HBOil JSC, an oil trading and refinery company based in Ulaanbaatar, Mongolia, acquired 20 percent of the North Korean entity Sungri refinery in June 2013, valued at roughly $10 million. In May 2014, the company opened a joint venture in Pyongyang.
The ex-communist country established bilateral ties with the North in 1948, but after this recent decision, the already impoverished North Korea will be further isolated from the international community.
“Mongolia is sending a message to North Korea: don’t fall down the wrong path,” said Nam Sung-wook, professor at Korea University’s Department of North Korean Studies.
North Korea formerly attracted foreign investment to resume operations of the Sungri refinery, which stopped running in 2009, in order to push for economic development. The deal with Mongolia, begun almost three years ago, was taken as evidence that North Korea wass seeking further investment partners-in addition to China.
However, the North Korean government continually delayed the inland oil development project, failing to provide reasonable explanations. Mongolia may therefore have concluded that there was no practical benefit to continuing the project.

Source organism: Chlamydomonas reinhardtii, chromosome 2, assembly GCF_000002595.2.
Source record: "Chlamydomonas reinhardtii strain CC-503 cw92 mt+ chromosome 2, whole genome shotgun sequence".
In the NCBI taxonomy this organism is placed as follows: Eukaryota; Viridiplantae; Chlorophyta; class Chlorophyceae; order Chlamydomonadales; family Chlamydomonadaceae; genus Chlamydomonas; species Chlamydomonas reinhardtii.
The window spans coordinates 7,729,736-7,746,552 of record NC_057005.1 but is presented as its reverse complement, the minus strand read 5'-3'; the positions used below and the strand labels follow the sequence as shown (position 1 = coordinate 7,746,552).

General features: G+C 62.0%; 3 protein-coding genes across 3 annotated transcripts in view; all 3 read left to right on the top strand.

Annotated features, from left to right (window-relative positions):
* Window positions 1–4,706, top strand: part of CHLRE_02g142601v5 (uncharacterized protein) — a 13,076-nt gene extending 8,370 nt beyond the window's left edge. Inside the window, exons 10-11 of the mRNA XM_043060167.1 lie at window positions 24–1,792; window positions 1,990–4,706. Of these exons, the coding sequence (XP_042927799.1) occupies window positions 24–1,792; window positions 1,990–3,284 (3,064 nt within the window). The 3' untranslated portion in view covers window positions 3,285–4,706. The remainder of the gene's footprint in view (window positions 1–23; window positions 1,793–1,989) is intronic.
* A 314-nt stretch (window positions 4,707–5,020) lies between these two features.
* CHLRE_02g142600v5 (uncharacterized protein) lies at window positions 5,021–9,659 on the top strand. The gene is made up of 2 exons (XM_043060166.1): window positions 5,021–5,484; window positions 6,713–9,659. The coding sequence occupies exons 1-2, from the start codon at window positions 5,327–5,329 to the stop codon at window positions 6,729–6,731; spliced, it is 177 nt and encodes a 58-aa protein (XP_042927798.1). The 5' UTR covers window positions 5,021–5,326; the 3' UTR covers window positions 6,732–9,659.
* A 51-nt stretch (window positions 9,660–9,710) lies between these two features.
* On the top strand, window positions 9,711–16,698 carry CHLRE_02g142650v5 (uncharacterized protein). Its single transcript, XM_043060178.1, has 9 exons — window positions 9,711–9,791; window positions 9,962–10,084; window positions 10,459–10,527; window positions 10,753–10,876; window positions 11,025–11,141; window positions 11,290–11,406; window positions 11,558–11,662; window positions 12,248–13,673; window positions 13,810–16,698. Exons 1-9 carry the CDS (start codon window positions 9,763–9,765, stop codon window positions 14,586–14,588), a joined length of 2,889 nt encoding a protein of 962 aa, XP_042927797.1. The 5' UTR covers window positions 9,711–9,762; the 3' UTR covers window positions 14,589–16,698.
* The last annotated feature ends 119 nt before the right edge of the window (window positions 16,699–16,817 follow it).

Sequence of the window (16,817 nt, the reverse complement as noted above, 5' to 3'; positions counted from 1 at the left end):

Bilateral ties between the two countries recently turned bitter when Mongolian president Tsakhiagiin Elbegdorj said Mongolia could not endure the North’s tyranny forever, a remark made during his speech at Kim Il-sung University in Pyongyang at the end of October 2013.
“No tyranny lasts forever. It is the desire of the people to live free, that is the eternal power,” the president said in his speech. After his remarks, North Korean leader Kim Jong-un expressed disappointment and refused to hold meetings with the Mongolian president.
BY SUH JAE-JOON [email@example.com]